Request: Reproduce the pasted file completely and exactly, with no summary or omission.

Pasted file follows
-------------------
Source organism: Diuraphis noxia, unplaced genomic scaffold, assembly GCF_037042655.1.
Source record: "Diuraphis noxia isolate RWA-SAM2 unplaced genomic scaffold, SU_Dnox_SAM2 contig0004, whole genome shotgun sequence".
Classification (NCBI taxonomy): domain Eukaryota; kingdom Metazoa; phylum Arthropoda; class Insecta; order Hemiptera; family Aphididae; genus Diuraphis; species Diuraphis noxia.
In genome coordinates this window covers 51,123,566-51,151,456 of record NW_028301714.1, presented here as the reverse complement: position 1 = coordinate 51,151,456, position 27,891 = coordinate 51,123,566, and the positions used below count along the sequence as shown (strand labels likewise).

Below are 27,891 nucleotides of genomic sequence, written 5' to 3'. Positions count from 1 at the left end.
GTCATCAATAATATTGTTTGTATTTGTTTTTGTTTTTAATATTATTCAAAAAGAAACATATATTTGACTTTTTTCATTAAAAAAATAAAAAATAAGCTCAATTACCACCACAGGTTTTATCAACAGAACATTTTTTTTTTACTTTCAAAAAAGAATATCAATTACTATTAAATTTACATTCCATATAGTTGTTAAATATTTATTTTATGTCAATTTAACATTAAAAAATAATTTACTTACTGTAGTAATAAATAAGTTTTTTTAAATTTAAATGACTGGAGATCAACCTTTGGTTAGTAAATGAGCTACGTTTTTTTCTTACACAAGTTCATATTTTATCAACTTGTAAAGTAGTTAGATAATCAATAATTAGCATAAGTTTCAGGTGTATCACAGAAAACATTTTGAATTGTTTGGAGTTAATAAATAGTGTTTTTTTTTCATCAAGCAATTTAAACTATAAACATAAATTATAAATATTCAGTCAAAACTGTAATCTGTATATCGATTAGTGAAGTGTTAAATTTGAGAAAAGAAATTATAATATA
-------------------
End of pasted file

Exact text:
Source organism: Diuraphis noxia, unplaced genomic scaffold, assembly GCF_037042655.1.
Source record: "Diuraphis noxia isolate RWA-SAM2 unplaced genomic scaffold, SU_Dnox_SAM2 contig0004, whole genome shotgun sequence".
Classification (NCBI taxonomy): domain Eukaryota; kingdom Metazoa; phylum Arthropoda; class Insecta; order Hemiptera; family Aphididae; genus Diuraphis; species Diuraphis noxia.
In genome coordinates this window covers 51,123,566-51,151,456 of record NW_028301714.1, presented here as the reverse complement: position 1 = coordinate 51,151,456, position 27,891 = coordinate 51,123,566, and the positions used below count along the sequence as shown (strand labels likewise).

Below are 27,891 nucleotides of genomic sequence, written 5' to 3'. Positions count from 1 at the left end.
GTCATCAATAATATTGTTTGTATTTGTTTTTGTTTTTAATATTATTCAAAAAGAAACATATATTTGACTTTTTTCATTAAAAAAATAAAAAATAAGCTCAATTACCACCACAGGTTTTATCAACAGAACATTTTTTTTTTACTTTCAAAAAAGAATATCAATTACTATTAAATTTACATTCCATATAGTTGTTAAATATTTATTTTATGTCAATTTAACATTAAAAAATAATTTACTTACTGTAGTAATAAATAAGTTTTTTTAAATTTAAATGACTGGAGATCAACCTTTGGTTAGTAAATGAGCTACGTTTTTTTCTTACACAAGTTCATATTTTATCAACTTGTAAAGTAGTTAGATAATCAATAATTAGCATAAGTTTCAGGTGTATCACAGAAAACATTTTGAATTGTTTGGAGTTAATAAATAGTGTTTTTTTTTCATCAAGCAATTTAAACTATAAACATAAATTATAAATATTCAGTCAAAACTGTAATCTGTATATCGATTAGTGAAGTGTTAAATTTGAGAAAAGAAATTATAATATA